With the television series 24 coming to an end next month, we imagine what Jack Bauer's life might be like after retirement.
The clock is ticking for Jack Bauer
08.00-09.00: I'm just cleaning up the house, preparing for the estate agent, when I realise the light in the hall is broken. Gun drawn, I make two circuits of the building before I realise it's the bulb. I haven't got a light bulb. The clock is ticking.
09.00-10.00: I call the computer expert. "Chloe. I need you to open a socket and get me a schematic." "Who is this?" she says. "Dammit!" I say. "There's no time!" "Jack? Oh, Jack. You're not meant to be doing the hour thing these days, are you?" "You need to trust me," I say. "I need the blueprint and an inter-agency deployment grid for my apartmental domiciliary area and post-liminal ingression zone. And I need it now."
There's a pause. "Your house," she says slowly, "and your hallway?" "I HAVEN'T GOT TIME FOR THIS!" I shout. Chloe sends the plans. I put the speaking clock on speakerphone and settle down on the sofa with my personal digital assistant. 10.00-11.00: I'm dangling from a zip line next to the light fitting when the doorbell rings. "Bauer," I say. "I can see it's you, Jack," says my doctor, letting himself in. "Chloe is worried you may be doing the hour thing again. You're retired, remember?"
"Perhaps Chloe's a rogue terrorist," I suggest, without much hope. He hangs up on the speaking clock and makes me promise to take off my watch. I tell him this is going to be the longest day of my life. "I doubt it, Jack," he says. "Now chill out." Somewhat later: I'm on the roof, playing Minesweeper on my phone. The neighbour comes out to complain about the shouting, but goes back in when I show him the blowtorch. My doctor swings by again and asks what I'm playing. I tell him. He makes an excuse and goes round the corner, getting out his phone.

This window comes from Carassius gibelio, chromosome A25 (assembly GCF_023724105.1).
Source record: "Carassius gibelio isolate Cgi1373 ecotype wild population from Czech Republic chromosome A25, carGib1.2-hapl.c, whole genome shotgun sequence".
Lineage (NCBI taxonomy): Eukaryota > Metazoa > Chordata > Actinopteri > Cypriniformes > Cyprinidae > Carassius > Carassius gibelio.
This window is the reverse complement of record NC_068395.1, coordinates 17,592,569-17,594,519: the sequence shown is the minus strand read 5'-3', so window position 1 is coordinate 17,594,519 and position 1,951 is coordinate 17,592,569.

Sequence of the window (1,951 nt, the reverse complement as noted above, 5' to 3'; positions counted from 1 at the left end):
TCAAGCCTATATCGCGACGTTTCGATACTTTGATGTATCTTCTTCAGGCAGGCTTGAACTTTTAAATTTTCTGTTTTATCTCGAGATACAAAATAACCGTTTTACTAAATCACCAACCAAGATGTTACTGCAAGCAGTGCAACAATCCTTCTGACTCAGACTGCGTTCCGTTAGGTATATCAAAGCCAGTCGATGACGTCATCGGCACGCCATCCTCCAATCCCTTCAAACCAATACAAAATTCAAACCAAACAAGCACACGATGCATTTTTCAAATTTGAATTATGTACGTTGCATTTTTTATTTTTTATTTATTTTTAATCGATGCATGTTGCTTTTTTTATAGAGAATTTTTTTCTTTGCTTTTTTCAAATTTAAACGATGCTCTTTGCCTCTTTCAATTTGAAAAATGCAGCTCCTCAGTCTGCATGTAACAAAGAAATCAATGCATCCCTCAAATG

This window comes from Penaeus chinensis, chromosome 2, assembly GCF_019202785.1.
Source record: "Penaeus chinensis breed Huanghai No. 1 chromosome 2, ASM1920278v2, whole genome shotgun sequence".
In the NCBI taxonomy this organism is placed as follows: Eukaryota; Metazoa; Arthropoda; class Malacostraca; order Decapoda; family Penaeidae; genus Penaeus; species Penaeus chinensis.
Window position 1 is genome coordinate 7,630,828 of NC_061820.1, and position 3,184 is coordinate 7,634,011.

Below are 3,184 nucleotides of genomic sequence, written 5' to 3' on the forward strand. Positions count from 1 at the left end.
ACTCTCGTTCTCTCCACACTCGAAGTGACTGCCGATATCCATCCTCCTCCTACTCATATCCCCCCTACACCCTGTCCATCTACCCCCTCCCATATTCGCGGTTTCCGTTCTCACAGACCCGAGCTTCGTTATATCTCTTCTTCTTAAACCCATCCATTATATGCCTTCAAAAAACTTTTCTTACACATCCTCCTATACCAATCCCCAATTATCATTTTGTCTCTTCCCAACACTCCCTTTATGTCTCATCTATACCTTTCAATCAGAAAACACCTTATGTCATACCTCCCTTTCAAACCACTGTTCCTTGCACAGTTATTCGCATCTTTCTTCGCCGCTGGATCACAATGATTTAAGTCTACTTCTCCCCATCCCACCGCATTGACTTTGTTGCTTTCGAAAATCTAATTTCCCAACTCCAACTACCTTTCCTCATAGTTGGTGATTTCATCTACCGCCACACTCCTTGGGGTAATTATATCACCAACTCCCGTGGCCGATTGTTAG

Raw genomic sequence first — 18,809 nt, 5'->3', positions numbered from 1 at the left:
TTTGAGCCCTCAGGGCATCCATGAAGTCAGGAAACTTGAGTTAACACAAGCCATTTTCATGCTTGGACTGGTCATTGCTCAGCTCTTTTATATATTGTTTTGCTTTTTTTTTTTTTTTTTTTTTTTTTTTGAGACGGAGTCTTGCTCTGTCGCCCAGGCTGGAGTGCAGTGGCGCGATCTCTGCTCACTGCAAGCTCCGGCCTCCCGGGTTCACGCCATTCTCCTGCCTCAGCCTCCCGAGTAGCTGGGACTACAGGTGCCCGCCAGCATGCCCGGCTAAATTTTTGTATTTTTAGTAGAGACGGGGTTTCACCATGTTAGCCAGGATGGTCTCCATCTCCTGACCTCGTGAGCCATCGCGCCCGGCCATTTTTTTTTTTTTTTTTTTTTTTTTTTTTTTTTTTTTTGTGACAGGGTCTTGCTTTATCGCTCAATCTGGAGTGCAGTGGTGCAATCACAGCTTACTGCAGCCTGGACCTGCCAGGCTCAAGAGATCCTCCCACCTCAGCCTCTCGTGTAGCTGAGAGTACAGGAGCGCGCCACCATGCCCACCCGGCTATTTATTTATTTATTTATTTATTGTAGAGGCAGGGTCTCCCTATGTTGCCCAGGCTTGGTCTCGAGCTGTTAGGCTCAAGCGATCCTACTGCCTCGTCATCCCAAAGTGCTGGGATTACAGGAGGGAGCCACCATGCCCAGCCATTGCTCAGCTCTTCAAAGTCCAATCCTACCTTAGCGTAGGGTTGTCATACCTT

"Every one knows they're not real mines, Doc," I say when he comes back. "Now they do," he says. Even later: A guy sidles up to my door with a package. I rappel down the side of the house and grab him from behind before he can turn around. "Who sent it? Who sent it?" I say. "I don't know!" he says, wriggling. "You'll tell me what I want to know or I swear on my life your family will know a world of pain before I end you."
It turns out the post office really doesn't require you to put the sender's name on parcels these days. Who knew? Who knows what time it is? Not me: Harry, my agent, rings the doorbell. "Bauer," I say. "Yes, I can ? never mind. Listen, we need to talk about this self-help book of yours." "Who Moved My Cheese, Dammit, Tell Me or I'll Cut Out the Other Eye," I say. "Um, OK. Jack, the publishers are worried about selling the, ah, more coercive aspects of your philosophy under the new administration. We may need rewrites."
I can't believe this. I tell Harry I spent weeks over the section on workplace negotiation. He turns over a few pages and makes a small retching noise. "See?" I say. "Did you know you could do that with a stress ball and a paper clip? In five minutes?" Harry finally agrees to get me back on the chat-show circuit. Apparently Jeremy Paxman and Jon Stewart are both walking again and won't press charges. I go back to Minesweeper.
Maybe the next morning: The estate agent finally comes around to look at the house. She looks bewildered at the end of the tour. "I can't find the bathroom," she says. "Or the kitchen." I just look at her. "Ah," she says. "You're Jack Bauer, aren't you? I'm sorry." "I'm better these days," I say hastily. "I had McDonalds yesterday. Would you like to see me eating something?" I can see her wondering whether to ask more. I'm glad she doesn't. One step at a time.